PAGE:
Atami Travel Guide
Teaching English in the Tokyo area and need to get away from the pressures of the city for a weekend? Looking to unwind after a torrid travel schedule? Atami might just be for you, as its mountains, Onsens, and beaches will provide plenty of ways to help you unwind.
Aside from this, there are enough attractions to keep history and culture buffs interested, but even if you don’t go out of your way to see them, you’ll still have a good time during your visit to Atami.
Come check out our Atami travel guide as we cover the best things to do in Atami, Japan.
Start your visit to Atami by first checking out the Kiunkaku. Constructed in 1919 as a private villa for a shipping CEO, it served in that capacity until 1947, when it was handed over to the local government. The authorities here converted it into a ryokan, or a Japanese-style inn, which took guests up until 1999.
In the present day, this luxurious abode serves as one of the most popular tourist attractions in Atami. While touring this structure, don’t miss its Roman-style bath, nor its immaculately-styled garden. After strolling through it, have a seat at this attraction’s on-site cafe and enjoy hot teas and treats within view of its finest features.
Next, appreciate some of the best visual works of art produced in this part of Japan by spending a couple hours at the MOA Museum of Art. Here, you’ll find calligraphy, sculptures, and paintings sourced from across the country and East Asia.
Started from the private collection of a wealthy local by the name of Okada Mokichi, three of the works here are considered national treasures, making this attraction an unmissable one in Atami for anyone who thinks of themselves as a culture vulture.
Like the preceding attraction, there is a tea house and a Japanese garden out back, so don’t be in a rush to leave after viewing the main collection.
Those wanting to take in the primary religious attractions in the Atami area will want to start with the Kinomiya Shrine. The Japanese hold this place in high regard, as they view a particular tree on this site as a life-giving entity.
According to local lore, this 2,000-year-old specimen (which is known as ‘Okusu’) grants those who walk around its circumference an extra year of life. Pilgrims come from all over Japan to pray for deliverance from their ailments and for continued good health.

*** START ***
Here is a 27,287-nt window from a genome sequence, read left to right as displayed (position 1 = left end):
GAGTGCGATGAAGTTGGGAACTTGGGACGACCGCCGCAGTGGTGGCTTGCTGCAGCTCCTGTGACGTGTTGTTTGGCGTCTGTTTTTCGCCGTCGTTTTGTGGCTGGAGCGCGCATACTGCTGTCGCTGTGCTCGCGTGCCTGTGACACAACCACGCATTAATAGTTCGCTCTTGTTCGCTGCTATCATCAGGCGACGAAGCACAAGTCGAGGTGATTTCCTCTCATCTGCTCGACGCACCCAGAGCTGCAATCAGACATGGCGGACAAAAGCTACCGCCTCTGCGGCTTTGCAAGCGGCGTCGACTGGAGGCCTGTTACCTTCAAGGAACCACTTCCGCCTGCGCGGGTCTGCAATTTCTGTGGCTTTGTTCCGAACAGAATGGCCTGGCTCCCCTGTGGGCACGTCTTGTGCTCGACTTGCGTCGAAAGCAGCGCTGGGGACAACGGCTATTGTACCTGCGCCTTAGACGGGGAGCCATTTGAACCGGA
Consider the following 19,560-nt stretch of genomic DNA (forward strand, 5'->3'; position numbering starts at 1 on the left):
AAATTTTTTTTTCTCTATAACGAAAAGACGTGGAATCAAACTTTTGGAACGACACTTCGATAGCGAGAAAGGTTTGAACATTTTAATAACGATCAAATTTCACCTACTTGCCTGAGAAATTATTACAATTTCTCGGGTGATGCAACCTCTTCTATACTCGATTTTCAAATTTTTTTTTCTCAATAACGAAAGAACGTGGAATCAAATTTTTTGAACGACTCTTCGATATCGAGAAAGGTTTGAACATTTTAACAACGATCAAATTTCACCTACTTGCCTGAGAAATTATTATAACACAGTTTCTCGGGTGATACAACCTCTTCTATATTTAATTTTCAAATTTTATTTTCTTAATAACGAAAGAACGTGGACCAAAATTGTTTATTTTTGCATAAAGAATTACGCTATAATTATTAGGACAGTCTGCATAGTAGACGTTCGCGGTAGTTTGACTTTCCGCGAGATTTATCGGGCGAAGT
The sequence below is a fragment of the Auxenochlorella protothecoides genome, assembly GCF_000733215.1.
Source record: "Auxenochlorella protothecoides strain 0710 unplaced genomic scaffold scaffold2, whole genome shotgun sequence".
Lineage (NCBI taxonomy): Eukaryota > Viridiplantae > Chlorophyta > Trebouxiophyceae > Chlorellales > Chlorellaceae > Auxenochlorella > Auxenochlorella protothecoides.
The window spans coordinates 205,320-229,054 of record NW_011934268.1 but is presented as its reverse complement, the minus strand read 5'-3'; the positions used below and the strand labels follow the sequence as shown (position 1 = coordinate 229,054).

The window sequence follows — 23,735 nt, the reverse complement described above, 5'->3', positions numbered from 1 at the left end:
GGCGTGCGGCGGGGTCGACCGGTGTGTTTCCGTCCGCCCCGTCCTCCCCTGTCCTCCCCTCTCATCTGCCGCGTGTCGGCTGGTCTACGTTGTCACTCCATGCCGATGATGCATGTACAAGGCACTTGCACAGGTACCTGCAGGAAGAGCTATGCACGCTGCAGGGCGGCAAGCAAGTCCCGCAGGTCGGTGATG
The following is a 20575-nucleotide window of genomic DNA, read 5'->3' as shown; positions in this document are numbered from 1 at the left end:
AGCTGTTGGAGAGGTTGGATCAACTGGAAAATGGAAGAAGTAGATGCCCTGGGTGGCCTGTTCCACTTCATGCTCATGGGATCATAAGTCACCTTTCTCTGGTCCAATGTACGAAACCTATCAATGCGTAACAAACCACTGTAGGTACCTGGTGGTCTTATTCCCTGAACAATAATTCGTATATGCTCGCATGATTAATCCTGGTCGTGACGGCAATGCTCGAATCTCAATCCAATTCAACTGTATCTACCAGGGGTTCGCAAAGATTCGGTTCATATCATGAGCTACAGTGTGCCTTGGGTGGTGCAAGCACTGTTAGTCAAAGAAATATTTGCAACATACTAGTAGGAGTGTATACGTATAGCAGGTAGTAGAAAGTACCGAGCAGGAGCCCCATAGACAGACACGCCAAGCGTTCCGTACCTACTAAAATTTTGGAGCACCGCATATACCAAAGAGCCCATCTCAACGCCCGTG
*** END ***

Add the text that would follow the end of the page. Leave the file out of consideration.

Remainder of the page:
The shrine itself is over 1,300 years old and while humble, it is a peaceful place that will help diffuse any stresses suffered in the big city.
Izu-san-jinja Shrine is another Shinto landmark visitors to Atami should make an effort to see during their time here. It is one of the oldest shrines of its kind in Japan, as it has existed in this place since the 4th century BC.
While its age makes this place a viable attraction all by itself, it draws tons of domestic visits due to its reputation as a place which lends itself to the fulfillment of romantic desires.
Long ago, an exiled politician met a woman from a powerful family here. They fell in love, but her father forbade her to see him; instead, he set her up with another man of his choosing. Rather than submit to her father’s wishes, though, she risked ostracization by her family by choosing the exiled politician at the last moment.
As a result, locals pray at this temple for their wishes of true love to be realized, but even if that isn’t enough to draw you here, the ocean views in front of it should seal the deal.
During your time in Atami, there are a few day trips worth taking – Hatsushima is definitely one of them. An island situated ten kilometres out in Sagami Bay, it is a popular getaway for locals and tourists alike.
Though small, it has a number of attractions that will keep you busy all day. Start with its botanical garden, as it has a respectable collection of tropical and subtropical plants. Explore the depths surrounding this speck in the ocean with any one of a number of dive outfits, and then warm up afterwards at the Onsen.
Finally, there is a wide selection of restaurants along the harbour walk – they can be expensive, but everything is fresh, meaning you are basically assured of having a wonderful meal here.
Back on land, be sure to check out the Akao Herb and Rose Garden if you are into flora. Situated on a hillside with panoramic views of the Pacific Ocean, you’ll be surrounded by beauty as you make your way through its 12 theme gardens.
April is the best time to come if you like tulips, while rose lovers will want to drop by during the months of May and June.
During the summer months, residents of Tokyo seeking relief from the heat hit the sands of Atami Sun Beach. For this reason, coming in peak season may not be the best idea for claustrophobes, though, the nightly firework displays are quite lovely.